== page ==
Please use this identifier to cite or link to this item:
Full metadata record
DC FieldValueLanguage
dc.contributor.authorDallimer, Martinen_UK
dc.contributor.authorTinch, Dugalden_UK
dc.contributor.authorHanley, Nicholasen_UK
dc.contributor.authorIrvine, Katherine Nen_UK
dc.contributor.authorRouquette, James Ren_UK
dc.contributor.authorWarren, Philip Hen_UK
dc.contributor.authorMaltby, Lorraineen_UK
dc.contributor.authorGaston, Kevin Jen_UK
dc.contributor.authorArmsworth, Paul Ren_UK
dc.description.abstractGiven that funds for biodiversity conservation are limited, there is a need to understand people's preferences for its different components. To date, such preferences have largely been measured in monetary terms. However, how people value biodiversity may differ from economic theory, and there is little consensus over whether monetary metrics are always appropriate or the degree to which other methods offer alternative and complementary perspectives on value. We used a choice experiment to compare monetary amounts recreational visitors to urban green spaces were willing to pay for biodiversity enhancement (increases in species richness for birds, plants, and aquatic macroinvertebrates) with self-reported psychological gains in well-being derived from visiting the same sites. Willingness-to-pay (WTP) estimates were significant and positive, and respondents reported high gains in well-being across 3 axes derived from environmental psychology theories (reflection, attachment, continuity with past). The 2 metrics were broadly congruent. Participants with above-median self-reported well-being scores were willing to pay significantly higher amounts for enhancing species richness than those with below-median scores, regardless of taxon. The socio-economic and demographic background of participants played little role in determining either their well-being or the probability of choosing a paying option within the choice experiment. Site-level environmental characteristics were only somewhat related to WTP, but showed strong associations with self-reported well-being. Both approaches are likely to reflect a combination of the environmental properties of a site and unobserved individual preference heterogeneity for the natural world. Our results suggest that either metric will deliver mutually consistent results in an assessment of environmental preferences, although which approach is preferable depends on why one wishes to measure values for the natural world.en_UK
dc.relationDallimer M, Tinch D, Hanley N, Irvine KN, Rouquette JR, Warren PH, Maltby L, Gaston KJ & Armsworth PR (2014) Quantifying preferences for the natural world using monetary and nonmonetary assessments of value. Conservation Biology, 28 (2), pp. 404-413.
dc.rights© 2013 The Authors. Conservation Biology published by Wiley Periodicals, Inc., on behalf of the Society for Conservation Biology. This is an open access article under the terms of the Creative Commons Attribution License, which permits use, distribution and reproduction in any medium, provided the original work is properly cited.en_UK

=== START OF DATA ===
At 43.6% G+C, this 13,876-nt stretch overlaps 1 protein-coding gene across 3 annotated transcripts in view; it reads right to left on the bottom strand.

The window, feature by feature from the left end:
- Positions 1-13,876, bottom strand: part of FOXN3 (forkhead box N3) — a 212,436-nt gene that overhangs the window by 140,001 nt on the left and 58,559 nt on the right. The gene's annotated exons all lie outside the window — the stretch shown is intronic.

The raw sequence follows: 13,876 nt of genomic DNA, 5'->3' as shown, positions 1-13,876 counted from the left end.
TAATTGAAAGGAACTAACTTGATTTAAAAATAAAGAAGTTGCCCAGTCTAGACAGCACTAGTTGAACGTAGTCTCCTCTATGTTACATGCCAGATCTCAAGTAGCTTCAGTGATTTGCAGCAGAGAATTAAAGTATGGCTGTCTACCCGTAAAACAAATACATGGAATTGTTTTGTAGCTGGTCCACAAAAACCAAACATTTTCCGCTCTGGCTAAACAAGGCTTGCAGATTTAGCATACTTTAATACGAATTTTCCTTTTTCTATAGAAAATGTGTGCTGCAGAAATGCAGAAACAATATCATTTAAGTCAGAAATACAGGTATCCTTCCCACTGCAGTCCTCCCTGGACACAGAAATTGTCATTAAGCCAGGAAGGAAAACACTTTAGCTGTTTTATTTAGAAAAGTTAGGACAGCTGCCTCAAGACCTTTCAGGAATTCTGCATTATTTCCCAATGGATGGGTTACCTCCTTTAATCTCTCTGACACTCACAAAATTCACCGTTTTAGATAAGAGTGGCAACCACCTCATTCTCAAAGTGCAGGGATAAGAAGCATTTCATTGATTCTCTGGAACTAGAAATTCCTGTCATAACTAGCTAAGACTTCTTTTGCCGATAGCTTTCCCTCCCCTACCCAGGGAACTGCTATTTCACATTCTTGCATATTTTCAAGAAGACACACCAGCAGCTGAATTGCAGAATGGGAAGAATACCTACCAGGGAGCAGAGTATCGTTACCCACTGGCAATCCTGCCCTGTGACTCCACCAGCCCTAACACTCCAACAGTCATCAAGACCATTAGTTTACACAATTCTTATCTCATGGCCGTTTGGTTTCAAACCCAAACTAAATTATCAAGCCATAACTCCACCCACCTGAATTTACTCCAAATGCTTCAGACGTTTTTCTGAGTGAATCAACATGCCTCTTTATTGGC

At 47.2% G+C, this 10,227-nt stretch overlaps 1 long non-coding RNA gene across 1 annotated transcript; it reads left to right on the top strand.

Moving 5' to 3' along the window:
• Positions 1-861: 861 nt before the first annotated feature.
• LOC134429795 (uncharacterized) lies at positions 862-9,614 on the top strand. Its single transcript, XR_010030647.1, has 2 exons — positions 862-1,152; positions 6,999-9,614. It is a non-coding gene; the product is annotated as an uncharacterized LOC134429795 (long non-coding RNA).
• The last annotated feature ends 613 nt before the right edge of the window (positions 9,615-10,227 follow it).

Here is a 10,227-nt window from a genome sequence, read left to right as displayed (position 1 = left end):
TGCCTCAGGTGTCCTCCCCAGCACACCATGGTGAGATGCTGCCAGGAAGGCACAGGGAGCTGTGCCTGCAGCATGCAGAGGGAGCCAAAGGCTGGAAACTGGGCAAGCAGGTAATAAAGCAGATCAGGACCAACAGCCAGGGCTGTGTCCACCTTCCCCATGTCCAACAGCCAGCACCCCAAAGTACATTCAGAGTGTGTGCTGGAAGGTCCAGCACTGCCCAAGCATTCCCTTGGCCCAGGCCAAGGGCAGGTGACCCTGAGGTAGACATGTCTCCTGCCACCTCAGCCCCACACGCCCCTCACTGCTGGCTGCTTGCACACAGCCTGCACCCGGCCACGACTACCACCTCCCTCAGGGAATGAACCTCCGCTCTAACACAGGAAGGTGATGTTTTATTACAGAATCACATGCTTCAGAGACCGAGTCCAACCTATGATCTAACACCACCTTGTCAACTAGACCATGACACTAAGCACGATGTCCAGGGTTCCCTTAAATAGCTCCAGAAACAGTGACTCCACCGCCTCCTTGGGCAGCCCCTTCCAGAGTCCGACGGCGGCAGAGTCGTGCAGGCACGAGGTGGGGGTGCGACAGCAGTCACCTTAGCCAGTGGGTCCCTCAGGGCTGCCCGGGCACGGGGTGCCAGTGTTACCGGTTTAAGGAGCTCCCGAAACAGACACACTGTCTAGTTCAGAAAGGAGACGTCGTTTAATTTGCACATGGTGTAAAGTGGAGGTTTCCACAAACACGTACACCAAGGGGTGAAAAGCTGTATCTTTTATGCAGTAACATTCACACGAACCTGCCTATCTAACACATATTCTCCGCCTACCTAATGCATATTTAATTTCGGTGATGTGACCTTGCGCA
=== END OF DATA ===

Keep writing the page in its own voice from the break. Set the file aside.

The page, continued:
dc.subjectchoice modelingen_UK
dc.subjectecosystem servicesen_UK
dc.subjectpsychological well-beingen_UK
dc.subjectstated preferenceen_UK
dc.subjecturban ecologyen_UK
dc.titleQuantifying preferences for the natural world using monetary and nonmonetary assessments of valueen_UK
dc.typeJournal Articleen_UK
dc.citation.jtitleConservation Biologyen_UK
dc.type.statusVoR - Version of Recorden_UK
dc.contributor.affiliationUniversity of Copenhagenen_UK
dc.contributor.affiliationDe Montfort Universityen_UK
dc.contributor.affiliationUniversity of Sheffielden_UK
dc.contributor.affiliationUniversity of Sheffielden_UK
dc.contributor.affiliationUniversity of Sheffielden_UK
dc.contributor.affiliationUniversity of Exeteren_UK
dc.contributor.affiliationUniversity of Tennesseeen_UK
rioxxterms.typeJournal Article/Reviewen_UK
local.rioxx.authorDallimer, Martin|en_UK
local.rioxx.authorTinch, Dugald|en_UK
local.rioxx.authorHanley, Nicholas|en_UK
local.rioxx.authorIrvine, Katherine N|en_UK
local.rioxx.authorRouquette, James R|en_UK
local.rioxx.authorWarren, Philip H|en_UK
local.rioxx.authorMaltby, Lorraine|en_UK
local.rioxx.authorGaston, Kevin J|en_UK
local.rioxx.authorArmsworth, Paul R|en_UK
local.rioxx.projectInternal Project|University of Stirling|
Appears in Collections:Economics Journal Articles

Files in This Item:
File Description SizeFormat 
DALLIMER_et_al-2014-Conservation_Biology.pdfFulltext - Published Version368.19 kBAdobe PDFView/Open

This item is protected by original copyright

A file in this item is licensed under a Creative Commons License Creative Commons

Items in the Repository are protected by copyright, with all rights reserved, unless otherwise indicated.

The metadata of the records in the Repository are available under the CC0 public domain dedication: No Rights Reserved

If you believe that any material held in STORRE infringes copyright, please contact providing details and we will remove the Work from public display in STORRE and investigate your claim.